Unnecessary Scariness

We had a cold day recently. It was just at the change in the seasons when fall turns to winter.  There was a light dusting of snow on some rooftops, and the weather report had warnings of icy road conditions south of the city.

Like most people, I put on some gloves and pulled up the hood of my jacket to protect from the wind and cold.  Other people on the bus seemed to have taken their winter coats of storage or added an additional warm layer to their fall clothes.

And then there was this person.

skull balaclava
Skull balaclava via newfrog.com

When this character got on the bus I was horrified. I didn’t know what to think, and I was probably staring rudely as he or she sat down across the aisle from me. At first, I could not quite make out what I was looking at, but then I realized that I was staring and I turned to look out of the window.

It soon dawned on me that this was a skull mask on a balaclava, and I wondered if we were all going to be robbed of our wallets and cell phones. Was the skull person on their way to rob a convenience store? Why do I associate non-skiing-related balaclavas with robberies? Does this person want me to fear them?

Then, as the person in the mask got comfortable and started reading their cell phone, I stopped feeling that there was immediate danger and tried to think logically. By Canadian standards, it wasn’t cold enough for a balaclava. That doesn’t happen until at least -10C and the temperature that day was only at around 0C. Perhaps the balaclava person was on their way to a Hallowe’en party, but it was too early for that at the beginning of October.

So, why would someone wear something so scary on a tolerably cold day, and keep on wearing it while on the bus? The only reason I could come up with was that they were from a tropical country and felt the cold more acutely than do people who have lived in Canada for a few years. Or maybe in his or her mind, they were in New Orleans for Mardi Gras. Or, maybe it was the Mexican Day of the Dead; I have no idea when that is.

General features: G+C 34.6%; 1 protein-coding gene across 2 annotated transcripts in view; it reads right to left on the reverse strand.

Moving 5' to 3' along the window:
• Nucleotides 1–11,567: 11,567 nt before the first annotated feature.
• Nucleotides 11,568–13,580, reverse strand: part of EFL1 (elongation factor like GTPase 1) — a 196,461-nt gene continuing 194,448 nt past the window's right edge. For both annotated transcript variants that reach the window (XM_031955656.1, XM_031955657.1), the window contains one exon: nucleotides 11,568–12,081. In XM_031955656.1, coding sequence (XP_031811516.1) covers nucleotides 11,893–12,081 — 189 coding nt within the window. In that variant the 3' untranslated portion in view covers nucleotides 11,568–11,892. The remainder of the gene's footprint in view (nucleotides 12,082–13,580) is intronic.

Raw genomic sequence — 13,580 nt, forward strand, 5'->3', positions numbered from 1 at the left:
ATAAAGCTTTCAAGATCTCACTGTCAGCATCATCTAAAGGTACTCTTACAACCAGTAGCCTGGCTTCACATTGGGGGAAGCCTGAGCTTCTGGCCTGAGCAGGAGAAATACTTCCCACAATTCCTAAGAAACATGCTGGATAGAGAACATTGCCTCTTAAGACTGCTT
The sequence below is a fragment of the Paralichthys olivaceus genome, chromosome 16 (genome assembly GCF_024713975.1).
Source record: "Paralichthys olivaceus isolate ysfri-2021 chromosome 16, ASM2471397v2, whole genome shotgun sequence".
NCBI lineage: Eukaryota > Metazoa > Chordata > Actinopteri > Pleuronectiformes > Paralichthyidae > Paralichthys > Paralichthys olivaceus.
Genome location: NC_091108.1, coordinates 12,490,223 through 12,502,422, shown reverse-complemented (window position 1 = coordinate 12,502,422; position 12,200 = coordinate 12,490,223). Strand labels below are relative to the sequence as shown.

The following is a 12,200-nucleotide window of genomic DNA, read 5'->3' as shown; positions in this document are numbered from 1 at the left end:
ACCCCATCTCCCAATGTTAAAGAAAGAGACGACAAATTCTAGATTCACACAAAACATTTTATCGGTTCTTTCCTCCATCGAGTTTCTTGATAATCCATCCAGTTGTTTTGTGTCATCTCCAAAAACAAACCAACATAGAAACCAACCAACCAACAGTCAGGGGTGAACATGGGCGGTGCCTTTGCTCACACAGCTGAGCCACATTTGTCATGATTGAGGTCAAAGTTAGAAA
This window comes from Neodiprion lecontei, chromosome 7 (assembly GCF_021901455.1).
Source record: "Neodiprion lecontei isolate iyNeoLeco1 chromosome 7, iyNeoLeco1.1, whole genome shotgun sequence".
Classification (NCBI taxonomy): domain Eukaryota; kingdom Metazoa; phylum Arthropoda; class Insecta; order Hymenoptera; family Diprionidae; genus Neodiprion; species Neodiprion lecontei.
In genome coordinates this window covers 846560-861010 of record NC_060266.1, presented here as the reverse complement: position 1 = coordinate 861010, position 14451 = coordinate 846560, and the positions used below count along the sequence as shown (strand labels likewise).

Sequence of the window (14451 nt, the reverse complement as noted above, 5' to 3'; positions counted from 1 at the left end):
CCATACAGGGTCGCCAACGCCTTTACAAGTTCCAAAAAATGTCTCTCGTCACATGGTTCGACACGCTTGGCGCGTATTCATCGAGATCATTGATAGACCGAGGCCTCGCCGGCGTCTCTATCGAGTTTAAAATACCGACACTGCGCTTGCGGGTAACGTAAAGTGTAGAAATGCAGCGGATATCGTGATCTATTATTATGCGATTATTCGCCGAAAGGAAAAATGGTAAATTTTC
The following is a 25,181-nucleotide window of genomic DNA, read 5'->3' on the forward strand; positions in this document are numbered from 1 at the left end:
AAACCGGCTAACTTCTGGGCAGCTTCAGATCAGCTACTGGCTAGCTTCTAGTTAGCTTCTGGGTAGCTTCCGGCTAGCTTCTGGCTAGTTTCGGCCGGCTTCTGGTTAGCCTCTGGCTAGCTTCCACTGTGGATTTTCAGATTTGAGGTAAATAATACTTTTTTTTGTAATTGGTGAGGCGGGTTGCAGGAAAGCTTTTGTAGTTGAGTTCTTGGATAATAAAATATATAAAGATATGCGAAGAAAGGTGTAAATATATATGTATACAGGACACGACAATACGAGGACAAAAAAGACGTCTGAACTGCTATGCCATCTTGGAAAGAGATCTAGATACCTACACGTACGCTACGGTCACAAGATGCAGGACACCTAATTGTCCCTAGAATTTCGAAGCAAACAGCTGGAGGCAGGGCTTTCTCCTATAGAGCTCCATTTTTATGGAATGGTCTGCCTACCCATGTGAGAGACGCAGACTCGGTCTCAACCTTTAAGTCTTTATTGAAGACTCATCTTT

Anyway, I decided that whoever it was had an odd sense of humour and thought skeletons and skulls were amusing. So, this was an environmentally conscious (because public transport-using) newcomer from a hot country, with a Marilyn Manson fashion sense and a terrible sense of humour. Totally harmless.

Even so, I kept a tight hold on my purse.


  1. Day of the Dead or All Saints Day is November 1. My guess (and hope) is that this person is a Halloween loving person and will wear themed things all month long. Unfortunately in these uncertain and unsettled times, it seems inappropriate or at least poorly thought through. Sugar skulls are quite popular around here now with both Halloween and Day of the Dead approaching but they are not actually worn, just collected. I had never heard the term balaclava! >

  2. I was going to suggest a similar thing, but Mary beat me to it.
    However, if this person walked into a bank in such attire I would venture he/she would have been brought to the ground in no uncertain terms.

    In this day and age it is rather a thoughtless and quite intimidating piece of attire.

  3. Appears to be a case of very, very bad judgement! Could you tell the age of the individual? What do you think about this? Perhaps the individual is badly scarred and Halloween is an opportunity to cover it with a costume? Hey, it was just one of my crazy thoughts!!!!
    No matter what, it is not something that makes one comfortable!!!! Jane

    • From their general demeanour, I’d put them in their twenties. Now that I think about it, it is surprising how covering the face makes it really hard to identify a person. That in itself is enough to make me uncomfortable.

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